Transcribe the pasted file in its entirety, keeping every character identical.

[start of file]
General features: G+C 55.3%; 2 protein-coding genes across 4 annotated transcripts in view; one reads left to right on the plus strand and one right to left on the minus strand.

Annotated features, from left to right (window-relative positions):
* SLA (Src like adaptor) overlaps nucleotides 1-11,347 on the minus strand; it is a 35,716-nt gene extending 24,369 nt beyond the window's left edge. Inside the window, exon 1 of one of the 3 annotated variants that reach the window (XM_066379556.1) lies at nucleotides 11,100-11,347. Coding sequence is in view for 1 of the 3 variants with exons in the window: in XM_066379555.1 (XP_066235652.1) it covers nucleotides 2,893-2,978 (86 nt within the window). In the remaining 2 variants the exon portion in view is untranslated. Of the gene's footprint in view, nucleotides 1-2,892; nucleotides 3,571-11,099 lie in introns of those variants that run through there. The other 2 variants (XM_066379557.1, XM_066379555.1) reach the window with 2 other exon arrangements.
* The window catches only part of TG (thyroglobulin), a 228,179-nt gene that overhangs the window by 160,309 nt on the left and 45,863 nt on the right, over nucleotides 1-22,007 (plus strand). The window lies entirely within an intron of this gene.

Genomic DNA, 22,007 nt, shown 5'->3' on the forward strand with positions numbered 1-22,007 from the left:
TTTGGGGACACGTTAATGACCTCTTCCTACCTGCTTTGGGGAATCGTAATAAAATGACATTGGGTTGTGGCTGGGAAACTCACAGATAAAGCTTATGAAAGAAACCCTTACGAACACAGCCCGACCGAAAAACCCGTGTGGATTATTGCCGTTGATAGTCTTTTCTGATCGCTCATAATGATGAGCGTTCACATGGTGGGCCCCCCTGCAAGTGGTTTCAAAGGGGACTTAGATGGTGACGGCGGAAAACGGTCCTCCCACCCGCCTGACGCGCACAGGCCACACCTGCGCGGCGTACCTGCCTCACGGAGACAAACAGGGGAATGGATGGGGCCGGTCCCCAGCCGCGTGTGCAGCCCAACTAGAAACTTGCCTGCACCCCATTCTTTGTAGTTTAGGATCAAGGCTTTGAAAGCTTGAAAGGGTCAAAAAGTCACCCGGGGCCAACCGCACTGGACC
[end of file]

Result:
General features: G+C 55.3%; 2 protein-coding genes across 4 annotated transcripts in view; one reads left to right on the plus strand and one right to left on the minus strand.

Annotated features, from left to right (window-relative positions):
* SLA (Src like adaptor) overlaps nucleotides 1-11,347 on the minus strand; it is a 35,716-nt gene extending 24,369 nt beyond the window's left edge. Inside the window, exon 1 of one of the 3 annotated variants that reach the window (XM_066379556.1) lies at nucleotides 11,100-11,347. Coding sequence is in view for 1 of the 3 variants with exons in the window: in XM_066379555.1 (XP_066235652.1) it covers nucleotides 2,893-2,978 (86 nt within the window). In the remaining 2 variants the exon portion in view is untranslated. Of the gene's footprint in view, nucleotides 1-2,892; nucleotides 3,571-11,099 lie in introns of those variants that run through there. The other 2 variants (XM_066379557.1, XM_066379555.1) reach the window with 2 other exon arrangements.
* The window catches only part of TG (thyroglobulin), a 228,179-nt gene that overhangs the window by 160,309 nt on the left and 45,863 nt on the right, over nucleotides 1-22,007 (plus strand). The window lies entirely within an intron of this gene.

Genomic DNA, 22,007 nt, shown 5'->3' on the forward strand with positions numbered 1-22,007 from the left:
TTTGGGGACACGTTAATGACCTCTTCCTACCTGCTTTGGGGAATCGTAATAAAATGACATTGGGTTGTGGCTGGGAAACTCACAGATAAAGCTTATGAAAGAAACCCTTACGAACACAGCCCGACCGAAAAACCCGTGTGGATTATTGCCGTTGATAGTCTTTTCTGATCGCTCATAATGATGAGCGTTCACATGGTGGGCCCCCCTGCAAGTGGTTTCAAAGGGGACTTAGATGGTGACGGCGGAAAACGGTCCTCCCACCCGCCTGACGCGCACAGGCCACACCTGCGCGGCGTACCTGCCTCACGGAGACAAACAGGGGAATGGATGGGGCCGGTCCCCAGCCGCGTGTGCAGCCCAACTAGAAACTTGCCTGCACCCCATTCTTTGTAGTTTAGGATCAAGGCTTTGAAAGCTTGAAAGGGTCAAAAAGTCACCCGGGGCCAACCGCACTGGACC